by Bill O’Grady and Thomas Wash
[Posted: 9:30 AM EDT] Financial markets are in the midst of a quiet rally as the S&P challenges the high end of the recent range. Oil is up and the dollar is down. Here is what we are following this morning:
BREAKING: The Trump administration and ZTE (0763 HKD, 25.60) have reached an agreement. We expect details to emerge in the coming hours but the agreement will help in ongoing trade negotiations with China.
G-7: President Trump will be facing a hostile group this weekend; in fact, reports indicate he may prefer not to go. The president has already had difficult conversations with Canada’s PM Trudeau. The real issue on trade is that the U.S. is changing its trade policy with the world. America’s Cold War trade policy was designed to bolster Free World economic recovery and growth and, to do so, the U.S. had open markets that provided a steady source of demand for foreign nations. The dollar was the reserve currency and nations were able to acquire dollars for trade purposes. In return, the Free World followed U.S. lead on security policy. Access to the U.S. consumer was the incentive that allowed the U.S. to ensure compliance with policies designed for the containment of communism.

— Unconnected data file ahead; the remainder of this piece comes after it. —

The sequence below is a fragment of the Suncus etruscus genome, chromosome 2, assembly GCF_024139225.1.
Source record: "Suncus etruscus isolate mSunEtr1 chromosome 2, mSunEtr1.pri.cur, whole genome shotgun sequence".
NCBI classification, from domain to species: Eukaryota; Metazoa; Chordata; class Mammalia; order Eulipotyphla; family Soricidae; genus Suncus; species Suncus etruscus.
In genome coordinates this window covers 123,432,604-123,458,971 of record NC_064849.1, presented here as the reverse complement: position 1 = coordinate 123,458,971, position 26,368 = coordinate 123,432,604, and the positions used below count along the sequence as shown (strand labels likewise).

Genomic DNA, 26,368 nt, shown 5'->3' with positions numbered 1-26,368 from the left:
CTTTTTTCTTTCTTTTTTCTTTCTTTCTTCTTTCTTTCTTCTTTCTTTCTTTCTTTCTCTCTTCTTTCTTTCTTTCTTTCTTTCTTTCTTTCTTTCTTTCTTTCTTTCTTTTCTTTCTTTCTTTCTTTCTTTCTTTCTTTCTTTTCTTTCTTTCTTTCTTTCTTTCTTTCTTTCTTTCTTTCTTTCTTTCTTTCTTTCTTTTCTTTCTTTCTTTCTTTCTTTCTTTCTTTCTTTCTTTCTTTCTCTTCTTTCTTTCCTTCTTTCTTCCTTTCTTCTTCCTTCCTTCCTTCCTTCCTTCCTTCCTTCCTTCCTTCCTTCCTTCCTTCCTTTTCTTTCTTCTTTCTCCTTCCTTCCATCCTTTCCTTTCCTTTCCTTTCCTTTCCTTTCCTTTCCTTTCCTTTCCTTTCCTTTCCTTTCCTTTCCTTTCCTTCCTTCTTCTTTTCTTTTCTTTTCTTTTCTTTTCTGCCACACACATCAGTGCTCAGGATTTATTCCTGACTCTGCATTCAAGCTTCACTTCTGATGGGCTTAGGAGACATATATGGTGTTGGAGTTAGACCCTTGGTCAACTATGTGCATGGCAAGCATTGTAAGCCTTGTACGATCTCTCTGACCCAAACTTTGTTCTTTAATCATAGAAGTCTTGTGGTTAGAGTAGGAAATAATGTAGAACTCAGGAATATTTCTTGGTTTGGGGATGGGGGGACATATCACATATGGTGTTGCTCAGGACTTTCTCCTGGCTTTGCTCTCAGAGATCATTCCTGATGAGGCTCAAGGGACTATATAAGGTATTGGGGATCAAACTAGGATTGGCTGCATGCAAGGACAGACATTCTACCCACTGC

After the Cold War ended, the policies continued. The benefits to the U.S. economy were a plethora of low cost goods that help contain inflation and, consequently, low interest rates. The costs are job loss and higher inequality. The American public is making it clear it no longer believes the benefits outweigh the costs. Consequently, the Trump administration is breaking the Cold War-era arrangement; what the end point looks like, however, is unclear.
One likely outcome is that the U.S. will find it more difficult to control allies. If they are no longer able to freely export to the U.S. and are forced to restructure their economies (and are required to pay more for their own defense) then they will likely also want to go their own direction on foreign and security policy. Globalization requires a hegemon that provides a reserve currency and suffers persistent trade deficits. If the U.S. decides it is no longer willing to provide these global public goods then the outcome is regional wars, less trade, higher inflation but more employment (at least in the U.S.—that may not necessarily be the case abroad). What is making the rest of the world upset is that the U.S. is unilaterally changing the structure of the global economy; although world leaders aren’t happy, there isn’t much they can do about it but adapt.
EU wants exemptions on Iran: As we noted yesterday, the EU is asking the administration for exemptions on Iran sanctions. We doubt that will happen. The Trump administration is signaling it wants to tighten controls on Iran to renegotiate a new nuclear deal that would include reducing Iran’s influence in the region. We would not bank on the EU getting any relief on this issue.
Fed news: Richard Clarida and Michelle Bowman will have their confirmation votes on Tuesday next week. We would be shocked if they don’t breeze through and become the newest members of the FOMC. In comments to questions, Clarida hinted that he believes there is still slack in the economy which would argue he could lean dovish. Bowman will fill the community banker slot of the FOMC that traditionally votes with the chair on policy.
We note that the real policy rate is about to turn positive.